School of Paediatrics and Child Health

Postgraduate Research Profiles

Victoria Reynolds


Victoria Reynolds

School of Paediatrics & Child Health
The University of Western Australia
Princess Margaret Hospital for Children
PO Box D 184, Subiaco
WA 6840

Phone (+61) 9340 8606
Fax (+61) 9388 2097


Start Date

11 June 2012

Submission Date

19 June 2015

Victoria Reynolds


Dysphonia in very preterm children at school age: incidence, pathology and responsiveness to therapy.


Dysphonia refers to disruption of the voice signal. People with dysphonia may have a hoarse, husky, raspy or soft voice. It can be difficult or painful to speak, and hard to make themselves understood. Dysphonia occurs across the lifespan and is known to have adverse effects on academic, social and employment outcomes. Dysphonia can have a significant impact on the quality of life of those affected.

Mild dysphonia in childhood is common, affecting up to 40% of otherwise typically-developing children. Communication behaviours frequently seen in childhood, such as shouting, making noises in play and prolonged voice use at elevated volumes, place strain on the vocal mechanism resulting in hoarseness. Most cases usually resolve with changes to the larynx associated with puberty, and the maturation of communication behaviour in adolescence and adulthood. More severe forms of dysphonia in childhood are rare and may be long-lasting.

Intubation is a known cause of structural damage to the larynx, and resultant voice difficulties may be permanent. Our laboratory has published a pilot study into dysphonia in extremely preterm children at school age, and demonstrated that there is an association between intubation and voice outcomes. Children born very preterm may also be at high risk of developing dysphonia, as they frequently require respiratory support in the neonatal period.

The aim of this study is to investigate the incidence of dysphonia in very preterm children at school age, and examine laryngeal structure and function in those children with a significant voice difficulty. This will tell us more about the laryngeal pathology underlying the children’s voice problems. We are also trialling a behavioural voice treatment protocol, designed to promote the use and maintenance of healthy vocal function.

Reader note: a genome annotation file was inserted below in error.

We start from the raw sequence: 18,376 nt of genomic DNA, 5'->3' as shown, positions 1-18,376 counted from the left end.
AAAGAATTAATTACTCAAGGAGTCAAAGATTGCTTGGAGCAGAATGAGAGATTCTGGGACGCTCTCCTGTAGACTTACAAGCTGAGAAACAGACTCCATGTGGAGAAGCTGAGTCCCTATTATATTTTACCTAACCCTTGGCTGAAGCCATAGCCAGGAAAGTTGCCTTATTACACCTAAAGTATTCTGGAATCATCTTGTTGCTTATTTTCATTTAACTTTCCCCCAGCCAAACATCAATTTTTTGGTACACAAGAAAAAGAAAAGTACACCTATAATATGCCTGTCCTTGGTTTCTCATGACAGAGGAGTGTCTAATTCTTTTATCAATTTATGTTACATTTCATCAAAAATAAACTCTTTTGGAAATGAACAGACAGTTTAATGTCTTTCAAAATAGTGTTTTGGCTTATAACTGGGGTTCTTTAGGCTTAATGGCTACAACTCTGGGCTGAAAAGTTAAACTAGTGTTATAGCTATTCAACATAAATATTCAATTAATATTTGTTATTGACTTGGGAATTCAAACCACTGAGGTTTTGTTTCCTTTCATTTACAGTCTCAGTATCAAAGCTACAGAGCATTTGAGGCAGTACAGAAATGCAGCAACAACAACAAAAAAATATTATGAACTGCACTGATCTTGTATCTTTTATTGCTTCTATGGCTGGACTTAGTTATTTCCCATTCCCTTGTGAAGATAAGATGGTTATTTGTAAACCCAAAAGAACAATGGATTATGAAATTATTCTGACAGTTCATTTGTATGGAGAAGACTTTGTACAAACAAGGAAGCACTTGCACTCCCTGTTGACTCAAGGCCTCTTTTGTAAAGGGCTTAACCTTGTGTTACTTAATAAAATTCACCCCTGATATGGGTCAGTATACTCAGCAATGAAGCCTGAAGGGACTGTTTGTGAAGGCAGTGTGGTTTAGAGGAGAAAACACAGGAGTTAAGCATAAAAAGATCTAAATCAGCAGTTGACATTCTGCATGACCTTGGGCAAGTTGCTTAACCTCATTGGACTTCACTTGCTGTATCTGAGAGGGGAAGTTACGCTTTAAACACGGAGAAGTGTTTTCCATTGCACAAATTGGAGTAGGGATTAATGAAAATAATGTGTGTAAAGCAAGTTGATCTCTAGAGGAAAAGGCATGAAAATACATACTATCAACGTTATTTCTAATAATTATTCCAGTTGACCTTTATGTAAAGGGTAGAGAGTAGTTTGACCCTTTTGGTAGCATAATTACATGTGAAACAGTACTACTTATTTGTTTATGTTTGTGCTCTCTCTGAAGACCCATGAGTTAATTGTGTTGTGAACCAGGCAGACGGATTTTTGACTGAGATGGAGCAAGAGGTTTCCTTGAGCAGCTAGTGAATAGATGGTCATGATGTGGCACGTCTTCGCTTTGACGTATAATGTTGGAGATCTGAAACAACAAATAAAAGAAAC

Why my research is important

Many more children than ever before survive and thrive following very preterm birth. Invasive ventilation is inevitable in the care of many of these children, and for many, may cause ongoing voice problems. For many children, dysphonia may be the only, or one of the few, ongoing consequences of their preterm birth that limit daily activities and participation. It is estimated that approximately one third of adults are professional voice users. That is, good, reliable vocal quality is required to participate in their employment tasks (e.g., teachers, police officers, sales assistants, clerks and health professionals).  Very preterm children with dysphonia may be limited in their future employment opportunities if  their voice problems persist. Our study will lead to better understanding of the incidence, risks for and nature of voice problems in very preterm children, and will also demonstrate whether or not voice therapy is effective in these cases.


  • Australian Postgraduate Award
  • WIRF Preterm Voice Top-Up






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